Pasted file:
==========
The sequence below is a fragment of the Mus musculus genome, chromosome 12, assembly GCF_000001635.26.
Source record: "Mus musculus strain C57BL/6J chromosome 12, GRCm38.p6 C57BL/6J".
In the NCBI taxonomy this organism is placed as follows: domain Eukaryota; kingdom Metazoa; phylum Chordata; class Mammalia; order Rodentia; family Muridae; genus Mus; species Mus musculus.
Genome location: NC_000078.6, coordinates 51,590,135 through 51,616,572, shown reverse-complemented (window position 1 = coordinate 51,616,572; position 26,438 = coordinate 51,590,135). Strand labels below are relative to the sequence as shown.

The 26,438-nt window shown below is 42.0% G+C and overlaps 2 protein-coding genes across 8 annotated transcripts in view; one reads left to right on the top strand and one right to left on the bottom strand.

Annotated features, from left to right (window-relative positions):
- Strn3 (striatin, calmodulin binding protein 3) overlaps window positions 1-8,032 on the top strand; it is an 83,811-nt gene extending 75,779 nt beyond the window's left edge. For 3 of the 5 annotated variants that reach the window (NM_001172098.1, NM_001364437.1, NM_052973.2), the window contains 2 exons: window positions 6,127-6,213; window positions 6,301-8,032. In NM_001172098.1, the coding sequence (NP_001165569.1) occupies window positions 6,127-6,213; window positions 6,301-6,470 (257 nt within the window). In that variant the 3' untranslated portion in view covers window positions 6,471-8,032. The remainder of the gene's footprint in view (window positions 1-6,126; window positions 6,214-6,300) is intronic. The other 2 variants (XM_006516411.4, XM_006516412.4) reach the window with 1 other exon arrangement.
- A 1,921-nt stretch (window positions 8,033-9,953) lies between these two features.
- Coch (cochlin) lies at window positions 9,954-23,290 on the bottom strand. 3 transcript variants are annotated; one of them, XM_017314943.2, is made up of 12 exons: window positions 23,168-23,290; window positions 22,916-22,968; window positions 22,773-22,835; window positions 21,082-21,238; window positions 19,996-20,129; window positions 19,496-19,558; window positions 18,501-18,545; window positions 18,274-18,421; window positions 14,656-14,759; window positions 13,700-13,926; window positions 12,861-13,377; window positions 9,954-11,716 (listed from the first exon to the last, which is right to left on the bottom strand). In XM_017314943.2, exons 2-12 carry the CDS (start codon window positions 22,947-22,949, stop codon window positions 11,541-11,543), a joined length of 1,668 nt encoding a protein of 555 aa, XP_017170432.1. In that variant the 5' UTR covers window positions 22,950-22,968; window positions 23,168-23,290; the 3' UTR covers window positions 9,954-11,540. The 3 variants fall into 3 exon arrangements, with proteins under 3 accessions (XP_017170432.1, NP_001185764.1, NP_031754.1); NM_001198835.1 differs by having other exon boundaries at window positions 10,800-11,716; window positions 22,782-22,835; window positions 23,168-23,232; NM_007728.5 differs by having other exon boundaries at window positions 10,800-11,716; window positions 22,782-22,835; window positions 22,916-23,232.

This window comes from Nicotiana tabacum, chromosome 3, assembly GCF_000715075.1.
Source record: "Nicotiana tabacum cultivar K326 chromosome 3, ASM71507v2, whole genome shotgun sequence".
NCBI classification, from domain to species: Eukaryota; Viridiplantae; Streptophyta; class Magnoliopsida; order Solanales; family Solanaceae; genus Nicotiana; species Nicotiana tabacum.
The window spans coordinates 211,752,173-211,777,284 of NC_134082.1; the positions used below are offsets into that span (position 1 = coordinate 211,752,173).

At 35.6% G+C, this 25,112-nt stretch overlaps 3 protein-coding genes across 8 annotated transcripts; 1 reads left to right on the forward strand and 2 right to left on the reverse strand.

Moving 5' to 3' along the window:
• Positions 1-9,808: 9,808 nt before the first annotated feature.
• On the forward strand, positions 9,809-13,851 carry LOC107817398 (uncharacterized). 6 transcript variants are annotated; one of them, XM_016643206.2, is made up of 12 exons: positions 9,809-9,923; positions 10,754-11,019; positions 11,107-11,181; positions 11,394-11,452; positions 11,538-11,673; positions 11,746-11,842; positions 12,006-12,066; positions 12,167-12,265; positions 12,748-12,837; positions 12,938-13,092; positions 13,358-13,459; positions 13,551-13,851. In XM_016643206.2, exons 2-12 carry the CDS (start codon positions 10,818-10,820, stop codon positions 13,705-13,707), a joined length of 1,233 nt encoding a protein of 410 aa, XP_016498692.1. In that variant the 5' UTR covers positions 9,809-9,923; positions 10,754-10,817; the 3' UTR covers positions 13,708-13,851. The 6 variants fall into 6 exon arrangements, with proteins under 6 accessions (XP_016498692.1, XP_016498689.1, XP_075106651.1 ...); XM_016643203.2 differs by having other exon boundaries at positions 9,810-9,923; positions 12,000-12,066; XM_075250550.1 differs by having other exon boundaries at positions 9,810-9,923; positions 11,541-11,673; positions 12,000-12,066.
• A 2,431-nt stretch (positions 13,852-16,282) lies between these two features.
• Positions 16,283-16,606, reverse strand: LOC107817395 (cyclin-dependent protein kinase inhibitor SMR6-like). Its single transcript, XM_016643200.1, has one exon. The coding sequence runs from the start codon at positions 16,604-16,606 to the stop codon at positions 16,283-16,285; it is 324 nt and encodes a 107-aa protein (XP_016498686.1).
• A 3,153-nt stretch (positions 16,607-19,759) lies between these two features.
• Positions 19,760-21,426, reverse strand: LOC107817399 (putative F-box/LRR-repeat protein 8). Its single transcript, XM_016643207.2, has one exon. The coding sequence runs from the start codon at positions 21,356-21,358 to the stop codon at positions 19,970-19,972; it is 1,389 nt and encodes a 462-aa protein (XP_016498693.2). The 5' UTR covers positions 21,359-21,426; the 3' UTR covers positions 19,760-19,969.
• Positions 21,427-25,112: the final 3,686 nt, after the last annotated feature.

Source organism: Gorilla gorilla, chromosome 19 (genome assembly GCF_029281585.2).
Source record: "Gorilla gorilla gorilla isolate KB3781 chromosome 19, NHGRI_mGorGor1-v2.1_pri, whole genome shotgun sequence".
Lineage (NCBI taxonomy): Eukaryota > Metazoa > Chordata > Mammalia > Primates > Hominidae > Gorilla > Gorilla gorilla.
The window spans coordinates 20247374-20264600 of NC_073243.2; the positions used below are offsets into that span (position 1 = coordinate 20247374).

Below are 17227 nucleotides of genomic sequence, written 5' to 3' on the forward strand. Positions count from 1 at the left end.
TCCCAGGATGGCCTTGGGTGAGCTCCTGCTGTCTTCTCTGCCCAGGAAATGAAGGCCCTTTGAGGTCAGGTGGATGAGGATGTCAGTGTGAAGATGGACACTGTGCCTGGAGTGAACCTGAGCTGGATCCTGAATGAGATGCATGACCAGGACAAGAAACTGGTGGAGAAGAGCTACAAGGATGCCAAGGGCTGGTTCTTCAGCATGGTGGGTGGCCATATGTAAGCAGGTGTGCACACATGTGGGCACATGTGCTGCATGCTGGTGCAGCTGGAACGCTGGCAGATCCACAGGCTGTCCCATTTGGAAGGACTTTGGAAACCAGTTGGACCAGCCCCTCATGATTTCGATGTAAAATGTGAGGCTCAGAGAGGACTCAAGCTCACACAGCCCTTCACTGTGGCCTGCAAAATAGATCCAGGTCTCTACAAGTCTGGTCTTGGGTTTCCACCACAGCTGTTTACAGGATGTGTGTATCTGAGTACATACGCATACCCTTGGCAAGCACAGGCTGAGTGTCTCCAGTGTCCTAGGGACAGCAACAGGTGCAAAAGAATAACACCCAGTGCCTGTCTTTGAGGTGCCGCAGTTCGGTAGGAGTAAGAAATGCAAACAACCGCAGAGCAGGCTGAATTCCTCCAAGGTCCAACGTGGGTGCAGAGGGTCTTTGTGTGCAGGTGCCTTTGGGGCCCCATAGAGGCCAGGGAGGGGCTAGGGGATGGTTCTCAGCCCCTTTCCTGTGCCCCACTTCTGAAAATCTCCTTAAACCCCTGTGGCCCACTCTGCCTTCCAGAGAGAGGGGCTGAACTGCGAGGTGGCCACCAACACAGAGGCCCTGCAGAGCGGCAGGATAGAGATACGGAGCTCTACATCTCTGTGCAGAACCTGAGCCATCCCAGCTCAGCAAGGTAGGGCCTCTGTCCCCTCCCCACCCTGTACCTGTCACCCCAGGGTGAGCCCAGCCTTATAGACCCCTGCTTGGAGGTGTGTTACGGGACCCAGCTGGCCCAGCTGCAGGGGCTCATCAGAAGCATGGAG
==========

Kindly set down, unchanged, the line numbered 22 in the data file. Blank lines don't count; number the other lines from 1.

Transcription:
• Positions 21,427-25,112: the final 3,686 nt, after the last annotated feature.